Denver, CO – Like others who have claimed sanctuary from deportation, Jorge Araiza Ávila decided to skip his appointment with an Immigration and Customs Enforcement (ICE) official on December 10, 2019, and instead, took refuge at Park Hill United Methodist Church and Temple Micah. On Tuesday, February 11, Araiza Ávila, his family, and his supporters decided to publicize his decision.
Araiza Ávila, who’s lived in the U.S. for over 20 years, mentioned in a press release that his main reason for claiming sanctuary is to stay with his children:
“The most important reason I’m here in sanctuary is for my three daughters and my little son. I think that they are the motor of my life who give me the strength to keep fighting and not give up in any situation. My stay in this country is very important for my children.” — Jorge Araiza Ávila
When he was just a child, Araiza Ávila migrated from Mexico to the U.S. with his parents. They ended up in east Denver, and while he attended Manual High School, Araiza Àvila met his soon-to-be wife. In order to maintain employment to support their growing family, he drove a car to and from work without a driver’s license—there was no legal pathway at the time in Colorado to obtain a driver’s license while undocumented—which led to several tickets and being entered into the immigration system.
Araiza Ávila was arrested in 2010 and spent a month at the GEO Group’s ICE detention facility in Aurora, CO while his family gathered the $10,000 needed to bail him out.
In August 2012, an immigration judge ordered Araiza Ávila’s deportation after he didn’t attend a court hearing. He appealed the judge’s decision, and after five and a half years, the decision was essentially upheld, but instead of requiring ICE to physically remove him from the country, he was granted a voluntary departure, meaning he would have to arrange and pay for his own removal. He chose not to leave, and alternatively, filed an appeal with the Tenth Circuit Court of Appeals.
On January 22, 2020, the Tenth Circuit U.S. Court of Appeals denied Araiza Ávila’s petition to cancel his deportation. His attorneys with the Novo Legal Group are appealing the court’s decision.
People marching at the “We Proclaim Yes! Acting to Keep Our Communities Whole” event in Denver, CO on March 4, 2017.
Araiza Ávila is not the first person to claim sanctuary at Park Hill United Methodist Church and Temple Micah; Araceli Velasquez previously lived there for about two years. In summer 2019, Velasquez was granted the opportunity to return to her house, with an ankle bracelet, in order to finish out her pregnancy and give birth to her fourth child outside of the church and temple’s property. The reopening of her asylum case, which is what allowed her to temporarily leave sanctuary, came to a close in the fall, and Velasquez was deported back to El Salvador.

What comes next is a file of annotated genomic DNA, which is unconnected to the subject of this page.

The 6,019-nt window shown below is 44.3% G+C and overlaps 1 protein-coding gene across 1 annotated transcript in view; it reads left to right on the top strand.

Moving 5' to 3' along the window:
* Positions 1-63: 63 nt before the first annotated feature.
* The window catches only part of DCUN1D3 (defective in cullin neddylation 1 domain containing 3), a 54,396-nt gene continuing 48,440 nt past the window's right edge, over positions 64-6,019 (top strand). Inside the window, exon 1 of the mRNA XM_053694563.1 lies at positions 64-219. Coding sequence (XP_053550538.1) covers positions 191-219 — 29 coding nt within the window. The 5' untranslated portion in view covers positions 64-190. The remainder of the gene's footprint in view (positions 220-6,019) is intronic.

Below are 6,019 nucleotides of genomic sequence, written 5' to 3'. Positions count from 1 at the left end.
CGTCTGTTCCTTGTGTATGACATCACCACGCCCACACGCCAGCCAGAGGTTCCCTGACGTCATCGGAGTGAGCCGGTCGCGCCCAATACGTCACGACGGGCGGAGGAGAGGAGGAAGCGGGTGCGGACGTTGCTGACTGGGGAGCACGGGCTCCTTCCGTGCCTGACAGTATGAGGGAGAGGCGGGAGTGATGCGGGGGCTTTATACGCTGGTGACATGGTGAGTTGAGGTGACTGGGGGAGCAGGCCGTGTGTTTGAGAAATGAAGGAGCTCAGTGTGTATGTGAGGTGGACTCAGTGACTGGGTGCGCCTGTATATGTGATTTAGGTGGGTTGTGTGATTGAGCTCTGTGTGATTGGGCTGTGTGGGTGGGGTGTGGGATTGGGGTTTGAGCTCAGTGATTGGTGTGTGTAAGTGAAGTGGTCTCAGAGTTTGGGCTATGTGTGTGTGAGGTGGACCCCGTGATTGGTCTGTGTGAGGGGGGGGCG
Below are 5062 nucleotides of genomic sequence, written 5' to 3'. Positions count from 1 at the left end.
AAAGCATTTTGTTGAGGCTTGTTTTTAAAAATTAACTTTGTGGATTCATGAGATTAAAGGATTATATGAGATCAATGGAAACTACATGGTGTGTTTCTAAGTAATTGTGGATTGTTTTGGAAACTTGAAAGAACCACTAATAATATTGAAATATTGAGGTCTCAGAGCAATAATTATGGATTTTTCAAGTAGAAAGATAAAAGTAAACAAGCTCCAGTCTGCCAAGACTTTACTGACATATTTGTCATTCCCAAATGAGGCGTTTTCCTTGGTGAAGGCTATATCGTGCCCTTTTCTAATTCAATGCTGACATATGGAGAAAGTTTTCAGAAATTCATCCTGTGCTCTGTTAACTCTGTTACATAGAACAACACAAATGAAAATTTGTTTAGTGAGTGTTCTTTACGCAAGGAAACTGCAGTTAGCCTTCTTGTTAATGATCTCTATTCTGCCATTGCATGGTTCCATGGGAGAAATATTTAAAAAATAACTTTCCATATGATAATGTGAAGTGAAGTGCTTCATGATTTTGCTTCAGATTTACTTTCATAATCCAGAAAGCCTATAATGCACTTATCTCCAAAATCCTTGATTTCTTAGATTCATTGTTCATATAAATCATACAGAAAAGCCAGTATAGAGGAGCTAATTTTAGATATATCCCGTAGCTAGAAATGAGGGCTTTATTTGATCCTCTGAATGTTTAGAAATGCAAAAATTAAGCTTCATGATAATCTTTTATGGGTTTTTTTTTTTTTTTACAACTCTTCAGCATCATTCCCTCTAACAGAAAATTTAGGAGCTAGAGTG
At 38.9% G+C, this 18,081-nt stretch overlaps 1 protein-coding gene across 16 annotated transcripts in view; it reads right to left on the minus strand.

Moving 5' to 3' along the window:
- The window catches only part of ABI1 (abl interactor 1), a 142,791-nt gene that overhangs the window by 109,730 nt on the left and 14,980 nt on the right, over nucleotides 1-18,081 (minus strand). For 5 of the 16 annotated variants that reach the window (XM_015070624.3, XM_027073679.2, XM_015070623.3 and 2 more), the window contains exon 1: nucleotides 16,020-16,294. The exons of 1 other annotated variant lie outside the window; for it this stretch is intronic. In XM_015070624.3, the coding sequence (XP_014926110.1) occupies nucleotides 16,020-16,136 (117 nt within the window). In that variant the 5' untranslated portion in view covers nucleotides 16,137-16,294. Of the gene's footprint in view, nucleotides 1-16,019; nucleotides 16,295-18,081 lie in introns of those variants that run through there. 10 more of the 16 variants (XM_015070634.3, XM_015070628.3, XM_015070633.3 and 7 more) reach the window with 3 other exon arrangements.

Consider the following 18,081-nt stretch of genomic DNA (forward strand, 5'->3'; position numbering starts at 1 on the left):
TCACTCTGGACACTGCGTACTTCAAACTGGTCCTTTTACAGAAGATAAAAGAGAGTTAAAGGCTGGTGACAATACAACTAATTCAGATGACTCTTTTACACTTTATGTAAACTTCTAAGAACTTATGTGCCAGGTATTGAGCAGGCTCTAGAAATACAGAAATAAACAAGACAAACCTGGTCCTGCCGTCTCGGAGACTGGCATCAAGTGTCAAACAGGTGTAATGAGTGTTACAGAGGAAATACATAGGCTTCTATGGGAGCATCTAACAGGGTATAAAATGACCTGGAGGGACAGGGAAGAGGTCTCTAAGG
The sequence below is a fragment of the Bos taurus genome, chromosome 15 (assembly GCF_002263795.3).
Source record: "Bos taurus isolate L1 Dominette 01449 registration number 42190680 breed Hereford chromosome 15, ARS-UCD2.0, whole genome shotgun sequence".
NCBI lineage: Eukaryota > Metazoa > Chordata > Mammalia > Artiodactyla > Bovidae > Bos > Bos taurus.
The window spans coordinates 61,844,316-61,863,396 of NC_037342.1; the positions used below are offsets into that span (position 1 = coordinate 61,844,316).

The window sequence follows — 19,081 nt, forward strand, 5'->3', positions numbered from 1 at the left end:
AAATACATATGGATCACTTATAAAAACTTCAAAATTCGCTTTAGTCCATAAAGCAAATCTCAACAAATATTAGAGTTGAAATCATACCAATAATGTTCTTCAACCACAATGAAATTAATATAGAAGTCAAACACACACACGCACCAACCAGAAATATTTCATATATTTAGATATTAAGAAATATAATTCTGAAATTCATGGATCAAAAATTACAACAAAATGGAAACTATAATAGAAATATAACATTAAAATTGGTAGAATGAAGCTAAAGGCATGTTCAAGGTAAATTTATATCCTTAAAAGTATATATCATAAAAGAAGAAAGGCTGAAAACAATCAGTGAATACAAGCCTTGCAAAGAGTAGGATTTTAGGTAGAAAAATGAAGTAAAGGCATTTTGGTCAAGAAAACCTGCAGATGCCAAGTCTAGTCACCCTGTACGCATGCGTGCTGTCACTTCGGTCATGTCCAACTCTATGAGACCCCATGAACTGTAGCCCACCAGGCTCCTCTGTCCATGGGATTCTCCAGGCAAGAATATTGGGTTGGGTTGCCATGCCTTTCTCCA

At this time, Araiza Ávila is the fourth undocumented person publicly claiming sanctuary in Colorado. The three others are Rosa Sabido, Ingrid Encalada Latorre, and Jeanette Vizguerra.
Sabido has been living in Mancos United Methodist Church for nearly three years. On December 2, marking exactly 2.5 years in sanctuary, Sabido and her advocates launched a campaign to encourage Rep. Scott Tipton (R-CO-3) to introduce a private bill to provide lawful immigration status for Sabido. The petition signatures collected as part of the campaign will be hand-delivered to Rep. Tipton on February 27.
On October 17, 2017, Encalada Latorre refused a court order to board a plane with her two children and be deported back to Peru, and decided to claim sanctuary for the second time. In September 2019, she gave birth to her third child in the church’s recreation room, fearing that she would be detained and deported if she went to a hospital.
At the end of December 2019, Encalada Latorre was pardoned by Colorado Governor Jared Polis, meaning her criminal record which triggered her deportation proceedings is now absolved. While working to reopen her immigration case, she has remained at the Unitarian Universalist Church of Boulder.
Vizguerra has been claiming sanctuary for the second time since March 15, 2019, at the First Unitarian Society in Denver. She first entered sanctuary on February 15, 2017, when she decided to skip a scheduled check-in with her ICE officer. In the press release on February 11, 2020 announcing Araiza Ávila’s decision, Vizguerra shared her support:
“Once again, due to a lack of solutions on the topic of immigration, another family has to take refuge in sanctuary. Jorge Araiza Ávila, a young 31-year-old father with a family and four children, made the decision to seek support and shelter due to an accumulation of traffic tickets and ICE’s threat of deportation.
I support Jorge and his family in their fight; he still has legal options. I welcome him to the Metro Denver Sanctuary Coalition.” — Jeanette Vizguerra
On August 1, 2014 a law finally passed in Colorado permitting undocumented immigrants to apply for a driver’s permit and license. Senate Bill 13-251 (PDF) was sponsored by Democratic state Sen. Jessie Ulibarri who proclaimed that state laws like this one are necessary due to the federal government’s inaction on fixing the “completely broken immigration system.”
Feature image credit: Sanctuary4All Colorado